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The trade deficit got smaller in September as the US and China work toward tariff truce

Key Points
  • The U.S. trade deficit fell to $52.5 billion in September, but was a bit higher than expectations.
  • As the two sides worked towards a tariff truce, the deficit with China fell 3.1% for the month.
  • However, the shortfall remains well above where it was when President Donald Trump took office.

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September trade deficit down to $52.5 billion from $54.9 billion

The U.S. trade deficit with its global partners contracted to $52.5 billion in September as the White House continued its efforts to close the gap in goods and services, according to a Commerce Department report Tuesday.

The deficit was slightly above expectations of $52.2 billion, according to economists surveyed by Dow Jones. August's shortfall was just over $55 billion.

As the administration continues its efforts to close the first phase of a tariff deal with China, the trade balance remains 13.1% higher from the $46.4 billion level when President Donald Trump took office. Consumers continue to demand foreign goods amid a decade-long economic expansion.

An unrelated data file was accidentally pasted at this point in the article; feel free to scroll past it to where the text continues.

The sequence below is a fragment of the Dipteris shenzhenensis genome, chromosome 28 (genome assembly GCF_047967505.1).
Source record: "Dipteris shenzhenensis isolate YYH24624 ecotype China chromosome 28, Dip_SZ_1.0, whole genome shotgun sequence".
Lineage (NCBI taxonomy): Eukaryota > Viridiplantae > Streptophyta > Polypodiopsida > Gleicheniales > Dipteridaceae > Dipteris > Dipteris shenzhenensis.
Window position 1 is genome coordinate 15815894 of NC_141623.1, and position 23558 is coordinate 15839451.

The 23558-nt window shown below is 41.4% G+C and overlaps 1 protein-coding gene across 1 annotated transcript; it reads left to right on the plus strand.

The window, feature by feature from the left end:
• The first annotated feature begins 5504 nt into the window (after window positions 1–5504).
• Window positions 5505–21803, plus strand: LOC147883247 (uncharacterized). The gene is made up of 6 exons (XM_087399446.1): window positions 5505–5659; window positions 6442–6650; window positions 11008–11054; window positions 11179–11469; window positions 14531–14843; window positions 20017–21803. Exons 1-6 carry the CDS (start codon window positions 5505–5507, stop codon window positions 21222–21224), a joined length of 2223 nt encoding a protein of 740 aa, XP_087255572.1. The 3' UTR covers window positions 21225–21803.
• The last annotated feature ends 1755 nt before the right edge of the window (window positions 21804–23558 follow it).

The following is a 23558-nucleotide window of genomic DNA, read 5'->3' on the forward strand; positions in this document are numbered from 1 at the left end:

On a year-over-year basis, the current trade deficit is 5.4% higher than the same period in 2018.

With the two sides working toward an agreement, the deficit with China fell 3.1% to $28 billion for the month. 

Overall, exports fell $1.8 billion to $206 billion while imports also were down, dropping $4.4 billion to $258.4 billion. The U.S. recorded its first petroleum surplus, of $252 million, since 1978 as the nation continues to push its energy output.

Foods, feeds and beverage exports fell $1.5 billion due largely to a $1 billion drop in soybeans. Automotive exports also fell by $1 billion and capital goods increased by $800 million thanks to a collective $1.3 billion rise in aircraft-related products.

On the import side, consumer goods fell $2.5 billion as cell phones and other household goods declined by $800 million and toys games and sporting goods declined by $600 million. Capital goods imports were off $1.1 billion on a $600 million reduction in semiconductors. Automotive imports were down $1.1 billion.

By nation, the largest surplus was with South and Central America at $5 billion, while the biggest deficit after China was with the European Union at $15.7 billion. The U.S. also continues to run deficits with Mexico ($9.1 billion), Japan ($5.9 billion) and Germany ($5 billion).

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source: CNBC

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